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Director, OpenShift Strategy at Red Hat. Founder of Rishidot Research, a research community focused on services world. His focus is on Platform Services, Infrastructure and the role of Open Source in the services era. Krish has been writing @ CloudAve from its inception and had also been part of GigaOm Pro Analyst Group. The opinions expressed here are his own and are neither representative of his employer, Red Hat, nor CloudAve, nor its sponsors.

4 responses to “Rightscale Now Supports Windows Servers Bringing Parity With Linux”

  1. Thorsten

    Thanks for covering my blog post! Two small clarifications: I didn’t claim that we “ease out all the challenges”, we ease out many but I’m sure there are more lurking!
    Also, why RightScale-AWS vs. Azure is easy to answer. Azure is currently very limited, you can’t install anything requiring administrator privileges, only “x-copy installable software”, which is not much outside of what you wrote yourself…

  2. Krishnan Subramanian

    Thanks for the clarification regarding the challenges. I will update the post.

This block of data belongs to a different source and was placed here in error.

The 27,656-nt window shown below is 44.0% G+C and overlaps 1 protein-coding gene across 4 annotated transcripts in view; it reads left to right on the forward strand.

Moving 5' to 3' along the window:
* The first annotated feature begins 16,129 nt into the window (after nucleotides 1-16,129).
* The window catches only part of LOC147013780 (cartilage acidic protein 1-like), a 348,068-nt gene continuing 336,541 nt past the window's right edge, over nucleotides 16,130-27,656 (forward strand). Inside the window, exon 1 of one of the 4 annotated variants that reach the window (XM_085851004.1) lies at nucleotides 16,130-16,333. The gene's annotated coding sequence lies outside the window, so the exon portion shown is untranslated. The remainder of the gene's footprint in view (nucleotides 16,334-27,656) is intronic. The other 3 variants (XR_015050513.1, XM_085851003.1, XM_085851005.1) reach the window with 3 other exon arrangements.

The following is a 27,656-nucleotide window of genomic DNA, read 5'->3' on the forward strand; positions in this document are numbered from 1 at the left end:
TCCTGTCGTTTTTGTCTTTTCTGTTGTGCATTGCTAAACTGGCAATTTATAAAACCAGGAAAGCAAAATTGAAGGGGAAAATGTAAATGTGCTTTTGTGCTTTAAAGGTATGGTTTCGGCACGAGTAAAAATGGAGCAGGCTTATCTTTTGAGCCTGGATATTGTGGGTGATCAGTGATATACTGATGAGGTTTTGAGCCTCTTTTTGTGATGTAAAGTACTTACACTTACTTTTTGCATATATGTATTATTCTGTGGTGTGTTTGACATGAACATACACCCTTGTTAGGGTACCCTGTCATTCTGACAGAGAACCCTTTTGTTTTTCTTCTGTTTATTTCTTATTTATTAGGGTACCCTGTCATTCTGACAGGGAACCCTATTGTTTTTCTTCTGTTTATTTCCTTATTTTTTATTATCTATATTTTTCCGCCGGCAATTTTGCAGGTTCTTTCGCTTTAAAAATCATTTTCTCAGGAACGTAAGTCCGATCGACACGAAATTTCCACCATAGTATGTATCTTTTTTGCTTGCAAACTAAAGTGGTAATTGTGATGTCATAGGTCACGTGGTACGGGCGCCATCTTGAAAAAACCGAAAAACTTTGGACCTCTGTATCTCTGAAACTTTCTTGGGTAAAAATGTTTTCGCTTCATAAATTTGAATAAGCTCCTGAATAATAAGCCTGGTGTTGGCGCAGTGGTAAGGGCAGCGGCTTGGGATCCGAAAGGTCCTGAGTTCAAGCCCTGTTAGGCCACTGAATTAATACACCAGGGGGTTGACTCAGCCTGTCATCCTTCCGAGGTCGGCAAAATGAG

Regarding the lack of support for admin privileges, don’t you think it is a short term problem and I guess it will not be an issue once Azure starts to resemble more like EC2 kind of IaaS offering than the PaaS. Still, you have made a valid point and I agree with you on its shortcomings.

  3. Ameer Deen

    For many applications, Azure requires re-architecting of existing code before being able to deploy. As you’ve already suggested , when Azure begins to resemble an IaaS people will likely choose Azure for their existing apps. Once Azure gets to Iaas, however, there will again be the same cloud-instance lifecycle management problems that will need to be solved and that’s what RightScale is providing today with Windows on EC2. I’ve been a beta user of their Windows solution for several months now and it’s quite impressive.

  4. Thorsten

    Thanks for your kind words, Ameer!
    I would question a little bit the statement that “when Azure begins to resemble an IaaS people will likely choose Azure”. MS has not defined what IaaS means to them, we don’t know what it will look like and what restrictions will exist. Most likely some use-cases and some customer types will be better served by AWS, some better by RackSpace, and some better by Azure, plus there will be more players.